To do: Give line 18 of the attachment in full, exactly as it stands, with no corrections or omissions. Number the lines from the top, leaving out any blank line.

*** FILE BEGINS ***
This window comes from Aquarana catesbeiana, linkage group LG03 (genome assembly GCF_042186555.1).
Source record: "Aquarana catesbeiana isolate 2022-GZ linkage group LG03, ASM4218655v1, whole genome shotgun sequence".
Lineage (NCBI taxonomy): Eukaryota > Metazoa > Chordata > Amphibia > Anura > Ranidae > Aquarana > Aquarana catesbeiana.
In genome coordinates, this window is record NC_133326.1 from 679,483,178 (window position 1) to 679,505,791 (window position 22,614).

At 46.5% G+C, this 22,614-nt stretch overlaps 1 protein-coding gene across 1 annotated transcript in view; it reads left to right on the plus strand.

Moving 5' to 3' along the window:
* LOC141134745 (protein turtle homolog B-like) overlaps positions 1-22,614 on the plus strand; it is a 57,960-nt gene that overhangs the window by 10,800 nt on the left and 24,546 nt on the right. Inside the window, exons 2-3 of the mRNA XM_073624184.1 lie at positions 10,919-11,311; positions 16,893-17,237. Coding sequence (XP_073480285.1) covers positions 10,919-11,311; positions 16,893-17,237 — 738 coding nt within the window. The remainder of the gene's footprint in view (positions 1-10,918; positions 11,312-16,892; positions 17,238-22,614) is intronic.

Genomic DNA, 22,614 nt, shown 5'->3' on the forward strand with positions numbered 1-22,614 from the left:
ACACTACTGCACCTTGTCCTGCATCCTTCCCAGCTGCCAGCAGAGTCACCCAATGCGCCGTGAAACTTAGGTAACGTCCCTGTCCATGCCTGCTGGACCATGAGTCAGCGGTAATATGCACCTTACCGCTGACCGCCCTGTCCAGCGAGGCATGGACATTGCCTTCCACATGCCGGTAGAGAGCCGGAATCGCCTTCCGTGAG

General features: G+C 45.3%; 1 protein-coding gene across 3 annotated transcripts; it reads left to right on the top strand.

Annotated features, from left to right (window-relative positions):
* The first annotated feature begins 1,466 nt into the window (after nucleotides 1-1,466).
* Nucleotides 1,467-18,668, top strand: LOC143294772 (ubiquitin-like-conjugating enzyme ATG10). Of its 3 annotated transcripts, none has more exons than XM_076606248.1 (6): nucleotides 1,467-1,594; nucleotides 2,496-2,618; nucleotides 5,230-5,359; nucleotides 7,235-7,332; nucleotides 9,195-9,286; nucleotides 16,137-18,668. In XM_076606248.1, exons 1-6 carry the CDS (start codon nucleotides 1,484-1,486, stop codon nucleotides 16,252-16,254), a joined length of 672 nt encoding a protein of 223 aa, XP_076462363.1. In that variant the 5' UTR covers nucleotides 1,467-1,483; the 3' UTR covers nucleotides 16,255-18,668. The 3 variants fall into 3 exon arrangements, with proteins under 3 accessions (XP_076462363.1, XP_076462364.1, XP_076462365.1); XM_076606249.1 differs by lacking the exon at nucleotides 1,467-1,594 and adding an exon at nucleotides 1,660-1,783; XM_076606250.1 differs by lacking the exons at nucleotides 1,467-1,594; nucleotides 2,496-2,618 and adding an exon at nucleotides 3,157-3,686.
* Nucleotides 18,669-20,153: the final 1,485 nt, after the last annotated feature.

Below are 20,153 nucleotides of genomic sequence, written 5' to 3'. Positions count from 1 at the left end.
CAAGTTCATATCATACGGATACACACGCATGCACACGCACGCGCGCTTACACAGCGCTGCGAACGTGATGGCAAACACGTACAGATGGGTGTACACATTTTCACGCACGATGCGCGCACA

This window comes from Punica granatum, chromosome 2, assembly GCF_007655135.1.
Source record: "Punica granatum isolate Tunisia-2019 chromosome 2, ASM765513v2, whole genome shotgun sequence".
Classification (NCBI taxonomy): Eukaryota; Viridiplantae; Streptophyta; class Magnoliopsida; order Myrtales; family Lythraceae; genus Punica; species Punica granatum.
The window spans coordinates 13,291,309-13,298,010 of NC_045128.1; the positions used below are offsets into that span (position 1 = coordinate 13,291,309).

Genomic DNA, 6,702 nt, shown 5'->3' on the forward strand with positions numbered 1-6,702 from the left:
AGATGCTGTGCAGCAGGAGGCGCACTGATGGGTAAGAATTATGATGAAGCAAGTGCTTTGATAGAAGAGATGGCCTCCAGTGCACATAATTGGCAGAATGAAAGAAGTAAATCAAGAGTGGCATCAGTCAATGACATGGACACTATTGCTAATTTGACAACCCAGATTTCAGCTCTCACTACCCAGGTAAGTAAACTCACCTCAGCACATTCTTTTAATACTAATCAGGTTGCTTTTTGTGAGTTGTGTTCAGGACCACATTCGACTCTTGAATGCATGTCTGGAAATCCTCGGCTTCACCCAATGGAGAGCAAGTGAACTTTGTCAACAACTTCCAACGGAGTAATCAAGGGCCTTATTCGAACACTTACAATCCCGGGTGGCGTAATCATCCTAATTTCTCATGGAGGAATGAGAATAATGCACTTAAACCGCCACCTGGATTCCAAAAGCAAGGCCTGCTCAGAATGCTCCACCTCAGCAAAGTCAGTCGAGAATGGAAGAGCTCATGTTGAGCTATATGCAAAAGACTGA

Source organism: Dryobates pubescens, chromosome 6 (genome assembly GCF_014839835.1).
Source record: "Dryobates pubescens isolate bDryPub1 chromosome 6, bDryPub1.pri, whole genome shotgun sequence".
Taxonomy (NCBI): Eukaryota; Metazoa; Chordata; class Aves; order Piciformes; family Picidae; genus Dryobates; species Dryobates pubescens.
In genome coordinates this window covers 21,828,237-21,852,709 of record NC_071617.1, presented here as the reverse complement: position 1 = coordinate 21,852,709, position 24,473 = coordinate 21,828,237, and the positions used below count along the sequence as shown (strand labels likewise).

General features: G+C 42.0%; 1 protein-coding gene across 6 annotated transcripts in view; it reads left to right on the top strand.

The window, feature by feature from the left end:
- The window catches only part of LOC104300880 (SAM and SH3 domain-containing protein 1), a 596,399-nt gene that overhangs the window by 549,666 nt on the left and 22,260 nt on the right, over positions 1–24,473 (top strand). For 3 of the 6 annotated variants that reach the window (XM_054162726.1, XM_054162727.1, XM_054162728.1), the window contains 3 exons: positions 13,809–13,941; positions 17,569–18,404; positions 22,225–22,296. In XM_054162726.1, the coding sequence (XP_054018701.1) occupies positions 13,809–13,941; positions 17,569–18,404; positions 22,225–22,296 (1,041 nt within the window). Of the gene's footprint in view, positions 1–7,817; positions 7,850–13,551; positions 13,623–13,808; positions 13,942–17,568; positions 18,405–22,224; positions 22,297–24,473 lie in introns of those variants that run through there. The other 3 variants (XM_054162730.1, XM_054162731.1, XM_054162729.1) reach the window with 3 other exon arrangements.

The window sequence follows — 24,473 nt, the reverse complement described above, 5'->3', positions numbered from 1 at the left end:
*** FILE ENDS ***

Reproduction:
Source record: "Punica granatum isolate Tunisia-2019 chromosome 2, ASM765513v2, whole genome shotgun sequence".